Bobby inclined his head to one side, thinking. “I guess it’s possible,” he said, scratching his earlobe. “We know she’s still out there. And she has a major axe to grind with you boys.”

Sam puckered his lips. “I dunno, Bobby… Why put Dad in a coma? Why not drag him off to torture him some more? Or just eviscerate him and have done with it?”

Bobby sank back down onto his plastic chair, and Sam pulled out another couple of seats from the neat stack against the wall, placing one meaningfully in front of Dean and indicating his brother should sit.

Dean reluctantly obeyed, sinking down on the chair, eyes never straying from his dad. “So what do we do?” he asked no one in particular.

“How much you wanna bet this is related to whatever Dad was hunting?” Sam suggested.

Dean nodded, that intense feeling of déjà vu that had assaulted him out in the hallway tickling again at that same memory. “Like in Georgia,” he agreed, looking up at Bobby rather than at Sam. “In ’92.”

Bobby shifted awkwardly in his seat, his eyes falling from Dean’s, almost as if he were ashamed. “I don’t think it’s like what happened in ’92, son,” he said quietly. “Far as I know, there’s no other victims here, no localized pattern like the one John found in Georgia…”

Sam’s brow knitted in confusion, gaze darting back and forth between Bobby and his brother. “Gimme a clue here, guys,” he said. “What happened in ’92?”

Winchesters’ apartment,
Griffin, GA
January 1992

“Yeah Bobby, okay,” John Winchester rumbled into the telephone receiver, voice low as if he didn’t want his boys to hear him.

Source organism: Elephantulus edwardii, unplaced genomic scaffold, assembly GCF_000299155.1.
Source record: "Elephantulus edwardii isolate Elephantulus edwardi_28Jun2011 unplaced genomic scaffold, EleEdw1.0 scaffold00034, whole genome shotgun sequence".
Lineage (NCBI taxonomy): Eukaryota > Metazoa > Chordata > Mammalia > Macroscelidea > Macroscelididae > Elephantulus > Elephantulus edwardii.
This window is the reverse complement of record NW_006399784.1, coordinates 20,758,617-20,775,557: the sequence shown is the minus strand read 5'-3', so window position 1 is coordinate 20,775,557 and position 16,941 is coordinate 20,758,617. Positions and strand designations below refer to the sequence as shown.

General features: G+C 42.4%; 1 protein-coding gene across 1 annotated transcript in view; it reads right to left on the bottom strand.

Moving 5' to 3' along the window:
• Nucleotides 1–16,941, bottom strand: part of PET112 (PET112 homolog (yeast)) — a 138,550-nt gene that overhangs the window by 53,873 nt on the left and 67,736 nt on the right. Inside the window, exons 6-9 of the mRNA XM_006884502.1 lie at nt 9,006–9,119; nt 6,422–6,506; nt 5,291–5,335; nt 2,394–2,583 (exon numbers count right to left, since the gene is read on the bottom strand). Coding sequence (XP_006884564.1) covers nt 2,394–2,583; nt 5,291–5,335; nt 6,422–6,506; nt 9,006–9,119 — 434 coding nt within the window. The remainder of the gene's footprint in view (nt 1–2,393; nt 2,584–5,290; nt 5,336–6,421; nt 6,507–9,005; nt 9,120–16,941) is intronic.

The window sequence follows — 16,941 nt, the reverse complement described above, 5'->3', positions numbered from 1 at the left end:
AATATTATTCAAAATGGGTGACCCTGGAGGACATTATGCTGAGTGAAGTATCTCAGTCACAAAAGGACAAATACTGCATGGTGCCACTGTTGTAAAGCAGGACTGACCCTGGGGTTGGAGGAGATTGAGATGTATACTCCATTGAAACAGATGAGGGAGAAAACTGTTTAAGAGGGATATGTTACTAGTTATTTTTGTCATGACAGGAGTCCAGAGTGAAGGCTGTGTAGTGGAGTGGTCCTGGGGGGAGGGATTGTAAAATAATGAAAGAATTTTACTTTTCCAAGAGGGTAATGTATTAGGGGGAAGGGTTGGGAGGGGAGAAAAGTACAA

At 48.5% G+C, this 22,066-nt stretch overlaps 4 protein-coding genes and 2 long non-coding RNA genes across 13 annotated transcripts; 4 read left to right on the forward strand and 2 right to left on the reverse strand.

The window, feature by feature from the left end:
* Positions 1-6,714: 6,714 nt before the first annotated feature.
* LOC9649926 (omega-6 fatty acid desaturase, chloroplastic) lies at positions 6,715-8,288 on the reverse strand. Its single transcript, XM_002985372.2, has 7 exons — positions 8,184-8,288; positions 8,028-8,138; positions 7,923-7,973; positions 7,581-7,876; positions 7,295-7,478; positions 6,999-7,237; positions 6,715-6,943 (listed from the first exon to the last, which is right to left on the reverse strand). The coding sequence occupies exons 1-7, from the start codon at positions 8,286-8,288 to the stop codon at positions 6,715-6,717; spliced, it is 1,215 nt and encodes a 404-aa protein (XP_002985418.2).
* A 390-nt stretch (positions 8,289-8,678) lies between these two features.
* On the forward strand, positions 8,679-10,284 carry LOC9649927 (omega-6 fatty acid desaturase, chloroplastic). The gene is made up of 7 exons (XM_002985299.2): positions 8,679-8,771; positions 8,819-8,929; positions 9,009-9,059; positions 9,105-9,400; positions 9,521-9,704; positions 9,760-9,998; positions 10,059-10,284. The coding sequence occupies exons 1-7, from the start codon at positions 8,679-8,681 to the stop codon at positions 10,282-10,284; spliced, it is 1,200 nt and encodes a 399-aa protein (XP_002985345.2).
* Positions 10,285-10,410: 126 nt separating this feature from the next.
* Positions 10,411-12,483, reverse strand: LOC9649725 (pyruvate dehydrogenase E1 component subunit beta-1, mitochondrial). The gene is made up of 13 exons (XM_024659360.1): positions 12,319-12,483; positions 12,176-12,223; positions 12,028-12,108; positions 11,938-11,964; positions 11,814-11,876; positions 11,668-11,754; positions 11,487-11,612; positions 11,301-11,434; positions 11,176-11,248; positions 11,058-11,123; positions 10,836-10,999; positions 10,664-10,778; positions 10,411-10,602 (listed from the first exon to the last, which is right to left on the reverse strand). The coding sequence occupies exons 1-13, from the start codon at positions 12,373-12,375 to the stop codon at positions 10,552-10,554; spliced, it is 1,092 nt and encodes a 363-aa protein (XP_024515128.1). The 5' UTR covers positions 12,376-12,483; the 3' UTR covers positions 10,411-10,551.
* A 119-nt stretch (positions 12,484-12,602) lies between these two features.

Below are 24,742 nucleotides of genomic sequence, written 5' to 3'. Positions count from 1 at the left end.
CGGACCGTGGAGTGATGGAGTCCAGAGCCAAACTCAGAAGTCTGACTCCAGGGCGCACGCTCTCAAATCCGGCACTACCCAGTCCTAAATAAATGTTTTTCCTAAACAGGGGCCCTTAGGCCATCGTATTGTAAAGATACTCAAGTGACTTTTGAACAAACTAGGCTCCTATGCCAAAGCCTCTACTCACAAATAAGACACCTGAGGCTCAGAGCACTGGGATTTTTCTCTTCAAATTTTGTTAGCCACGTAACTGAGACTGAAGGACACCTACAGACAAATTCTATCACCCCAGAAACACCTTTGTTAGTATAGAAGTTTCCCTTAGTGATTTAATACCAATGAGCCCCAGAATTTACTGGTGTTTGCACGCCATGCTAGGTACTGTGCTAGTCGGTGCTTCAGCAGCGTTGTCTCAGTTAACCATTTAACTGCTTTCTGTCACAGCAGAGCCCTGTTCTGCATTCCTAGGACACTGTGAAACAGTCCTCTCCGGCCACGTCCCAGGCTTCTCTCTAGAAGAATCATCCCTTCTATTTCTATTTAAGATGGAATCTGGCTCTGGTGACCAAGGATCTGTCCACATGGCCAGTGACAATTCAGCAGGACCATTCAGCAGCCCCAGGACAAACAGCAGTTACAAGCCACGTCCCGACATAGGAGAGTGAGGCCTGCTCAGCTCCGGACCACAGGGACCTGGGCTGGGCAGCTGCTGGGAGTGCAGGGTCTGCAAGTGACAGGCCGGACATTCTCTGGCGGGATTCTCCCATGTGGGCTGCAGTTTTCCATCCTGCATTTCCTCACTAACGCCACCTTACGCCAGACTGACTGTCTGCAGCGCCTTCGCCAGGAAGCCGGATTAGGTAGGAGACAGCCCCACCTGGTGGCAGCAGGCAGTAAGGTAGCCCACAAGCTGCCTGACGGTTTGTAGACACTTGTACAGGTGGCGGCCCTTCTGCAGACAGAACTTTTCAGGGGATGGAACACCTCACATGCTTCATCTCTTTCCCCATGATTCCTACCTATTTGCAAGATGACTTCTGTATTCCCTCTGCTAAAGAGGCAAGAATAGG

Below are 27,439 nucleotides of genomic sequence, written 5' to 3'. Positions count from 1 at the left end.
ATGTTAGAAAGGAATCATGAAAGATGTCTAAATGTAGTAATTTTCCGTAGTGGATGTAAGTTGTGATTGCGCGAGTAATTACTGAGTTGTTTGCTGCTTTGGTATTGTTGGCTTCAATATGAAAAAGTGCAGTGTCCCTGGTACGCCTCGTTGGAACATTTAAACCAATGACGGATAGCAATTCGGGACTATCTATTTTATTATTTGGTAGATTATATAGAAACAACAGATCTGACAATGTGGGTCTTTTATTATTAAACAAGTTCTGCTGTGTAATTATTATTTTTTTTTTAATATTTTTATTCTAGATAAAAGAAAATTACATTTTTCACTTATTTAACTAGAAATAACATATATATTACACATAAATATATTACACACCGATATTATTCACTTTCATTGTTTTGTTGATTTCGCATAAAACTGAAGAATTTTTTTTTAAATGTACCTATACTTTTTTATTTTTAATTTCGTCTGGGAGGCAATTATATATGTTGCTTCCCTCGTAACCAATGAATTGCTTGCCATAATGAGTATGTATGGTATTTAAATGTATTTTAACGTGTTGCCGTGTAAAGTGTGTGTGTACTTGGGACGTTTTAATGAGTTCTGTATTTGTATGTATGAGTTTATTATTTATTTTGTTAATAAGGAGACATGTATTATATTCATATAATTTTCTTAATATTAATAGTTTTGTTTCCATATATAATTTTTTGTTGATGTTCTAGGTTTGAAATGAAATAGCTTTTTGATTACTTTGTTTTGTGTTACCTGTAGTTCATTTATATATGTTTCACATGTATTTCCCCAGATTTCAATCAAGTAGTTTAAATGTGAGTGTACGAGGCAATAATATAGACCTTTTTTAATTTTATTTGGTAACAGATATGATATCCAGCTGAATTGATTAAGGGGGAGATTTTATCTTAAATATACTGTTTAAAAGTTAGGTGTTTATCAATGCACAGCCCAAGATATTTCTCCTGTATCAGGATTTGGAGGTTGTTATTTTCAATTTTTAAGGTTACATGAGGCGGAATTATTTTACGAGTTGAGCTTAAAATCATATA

Good luck with that, Dean thought to himself, glancing around the pokey little closet they laughingly referred to as an apartment.

Sam was sprawled across the ancient sofa, eyes glued to the cartoons flicking across the crappy black and white TV lurking in the corner of the living area while he simultaneously finished off a slice of toast and eavesdropped on John’s conversation in the little kitchenette barely six feet away.

No one multi-tasked like Sammy, Dean reflected.

He began clearing the breakfast dishes away noisily in an effort to give Dad some privacy, but only succeeded in garnering scowls from both his little brother and his father.

“Dean, I’m on the phone here,” John hissed, covering the receiver for a second before turning his attention back to Bobby with a frown. “Okay, Bobby, well you boys have fun up there.” His attention drifted away from Dean and back to the journal open on the kitchen table in front of him, his son turning to the sink with a hugely exaggerated sigh. “And good hunting,” John added, replacing the receiver in the cradle mounted on the wall and proceeding to scribble something in the margin of the page in front of him. Even the right way up, Dean wouldn’t have been able to make heads nor tails of it, but upside down? His dad’s writing was worse than a spider on crack that’d fallen in an ink well.

“What’s Uncle Bobby hunting, Dad?” Sam asked, finishing his toast and losing interest in the TV when the cartoon he was watching ended and was replaced by that weird-ass Smells Like Teen Spirit video – the one with the indecipherable lyrics and possessed cheerleaders. Sam switched off the set with a shrug, swinging his legs back over the edge of the couch, while Dean tried to remember the name of the band. Nirvana, maybe? Something like that. Next big thing, apparently.